Book Review: ‘Frankenstein: The Shadow of Frankenstein’ by Stefan Petrucha

*written in 2014.

I like reading books that are authors takes on sequels of famous stories, especially when it has to do with monsters like Frankenstein’s big undead creation.

At some point, Dark Horse, who are known as a major comic book publisher, acquired the publishing license for the Universal Monsters franchise. Instead of doing comic books, they made literary sequels to the Universal Monsters films. This one had a pretty awesome premise.

This book takes place after the classic film Bride of Frankenstein and it ignores all the other sequels after that film and branches off in its own direction. So essentially, this is a sequel to just the two James Whale Frankenstein films.

The premise sees Frankenstein’s monster, the Boris Karloff version, arrive in London. While there, he goes toe-to-toe with Jack the Ripper. I was pretty much sold when I read the description on the back of the book. And who wouldn’t be?

The book was ambitious and started with a lot working for it but in the end it fell kind of flat and didn’t really seem to hit the mark that it needed to. I did enjoy it overall and it is a quick and easy read but it just didn’t feel as authentic as I had hoped and just didn’t capture the vibe and magic of the James Whale films.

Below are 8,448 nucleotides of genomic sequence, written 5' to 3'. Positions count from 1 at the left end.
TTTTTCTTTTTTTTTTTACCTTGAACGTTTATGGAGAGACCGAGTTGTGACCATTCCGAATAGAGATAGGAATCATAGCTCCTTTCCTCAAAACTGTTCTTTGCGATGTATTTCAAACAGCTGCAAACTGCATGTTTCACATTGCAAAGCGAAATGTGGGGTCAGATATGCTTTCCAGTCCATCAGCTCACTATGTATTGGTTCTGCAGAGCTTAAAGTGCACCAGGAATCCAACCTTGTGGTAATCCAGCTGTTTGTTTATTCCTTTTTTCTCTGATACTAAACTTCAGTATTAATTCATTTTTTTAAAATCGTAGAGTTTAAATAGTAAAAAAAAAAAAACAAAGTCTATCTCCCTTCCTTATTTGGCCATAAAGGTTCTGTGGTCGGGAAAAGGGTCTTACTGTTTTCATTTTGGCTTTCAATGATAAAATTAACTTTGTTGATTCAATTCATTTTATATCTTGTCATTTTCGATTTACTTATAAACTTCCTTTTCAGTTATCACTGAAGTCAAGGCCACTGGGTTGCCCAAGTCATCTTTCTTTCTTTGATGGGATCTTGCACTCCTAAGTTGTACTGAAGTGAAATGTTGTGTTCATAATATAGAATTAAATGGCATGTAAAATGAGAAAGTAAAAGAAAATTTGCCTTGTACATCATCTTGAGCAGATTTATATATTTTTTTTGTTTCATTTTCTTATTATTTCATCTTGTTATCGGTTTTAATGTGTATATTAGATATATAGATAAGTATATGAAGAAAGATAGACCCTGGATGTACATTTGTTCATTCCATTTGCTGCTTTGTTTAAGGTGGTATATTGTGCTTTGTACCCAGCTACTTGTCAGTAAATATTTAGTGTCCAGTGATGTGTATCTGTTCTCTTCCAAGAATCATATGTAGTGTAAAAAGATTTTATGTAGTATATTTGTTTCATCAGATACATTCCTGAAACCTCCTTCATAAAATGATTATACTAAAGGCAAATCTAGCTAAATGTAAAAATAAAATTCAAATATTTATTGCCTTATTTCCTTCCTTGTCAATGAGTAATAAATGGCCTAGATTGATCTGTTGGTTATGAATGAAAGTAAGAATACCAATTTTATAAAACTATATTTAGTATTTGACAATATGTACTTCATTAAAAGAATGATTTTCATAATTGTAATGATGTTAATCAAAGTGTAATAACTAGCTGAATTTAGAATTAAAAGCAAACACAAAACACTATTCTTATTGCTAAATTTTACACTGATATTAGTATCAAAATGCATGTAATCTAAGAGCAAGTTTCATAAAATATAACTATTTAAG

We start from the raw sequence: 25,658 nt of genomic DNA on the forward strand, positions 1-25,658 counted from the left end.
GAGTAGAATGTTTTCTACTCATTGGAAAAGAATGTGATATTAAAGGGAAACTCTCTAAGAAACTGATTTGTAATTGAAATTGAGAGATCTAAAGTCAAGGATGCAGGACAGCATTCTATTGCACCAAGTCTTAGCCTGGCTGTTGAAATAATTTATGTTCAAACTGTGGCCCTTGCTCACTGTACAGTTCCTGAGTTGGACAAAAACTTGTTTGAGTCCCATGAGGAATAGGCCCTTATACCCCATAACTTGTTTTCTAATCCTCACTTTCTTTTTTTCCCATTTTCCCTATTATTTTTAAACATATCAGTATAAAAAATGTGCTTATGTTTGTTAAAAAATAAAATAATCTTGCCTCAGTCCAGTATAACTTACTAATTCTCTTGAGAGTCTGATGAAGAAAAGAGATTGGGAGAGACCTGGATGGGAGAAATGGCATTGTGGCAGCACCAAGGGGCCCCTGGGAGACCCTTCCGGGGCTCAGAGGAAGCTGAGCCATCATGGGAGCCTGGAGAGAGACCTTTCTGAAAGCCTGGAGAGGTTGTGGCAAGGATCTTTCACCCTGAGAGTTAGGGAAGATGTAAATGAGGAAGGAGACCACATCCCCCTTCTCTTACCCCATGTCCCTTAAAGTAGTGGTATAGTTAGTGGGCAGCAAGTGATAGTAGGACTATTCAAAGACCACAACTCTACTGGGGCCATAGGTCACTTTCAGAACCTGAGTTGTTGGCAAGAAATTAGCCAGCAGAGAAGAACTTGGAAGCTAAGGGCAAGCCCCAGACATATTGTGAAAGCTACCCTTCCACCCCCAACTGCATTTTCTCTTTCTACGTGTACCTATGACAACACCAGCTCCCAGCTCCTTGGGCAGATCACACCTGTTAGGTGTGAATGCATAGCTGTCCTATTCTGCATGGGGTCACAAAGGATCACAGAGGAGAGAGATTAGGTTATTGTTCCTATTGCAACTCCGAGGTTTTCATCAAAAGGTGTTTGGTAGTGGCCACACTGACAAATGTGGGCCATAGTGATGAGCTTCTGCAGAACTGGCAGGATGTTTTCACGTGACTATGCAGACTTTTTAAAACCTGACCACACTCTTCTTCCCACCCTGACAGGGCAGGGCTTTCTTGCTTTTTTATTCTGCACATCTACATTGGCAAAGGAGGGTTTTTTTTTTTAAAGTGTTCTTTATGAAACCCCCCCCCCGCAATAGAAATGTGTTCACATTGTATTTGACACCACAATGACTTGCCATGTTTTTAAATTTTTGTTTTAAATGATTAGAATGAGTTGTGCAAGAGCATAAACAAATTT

Regardless, I still like the idea of it and it wasn’t poor execution, it just wasn’t as good as it could have been. It also felt like a lot of the book was filler or the author playing it a bit too safe with the property and not putting enough of himself into it.

The author, Stefan Petrucha is obviously a fan of the James Whale films but I don’t feel like he was able to make the tribute he could have, whether due to his respect for the source material or because the publisher had a tight leash on him. This is a problem that also appears in the other Universal Monsters books from Dark Horse: great and interesting ideas that are snuffed out early in what feels like an attempt to bring something original to these characters but too timid to really explore those ideas.

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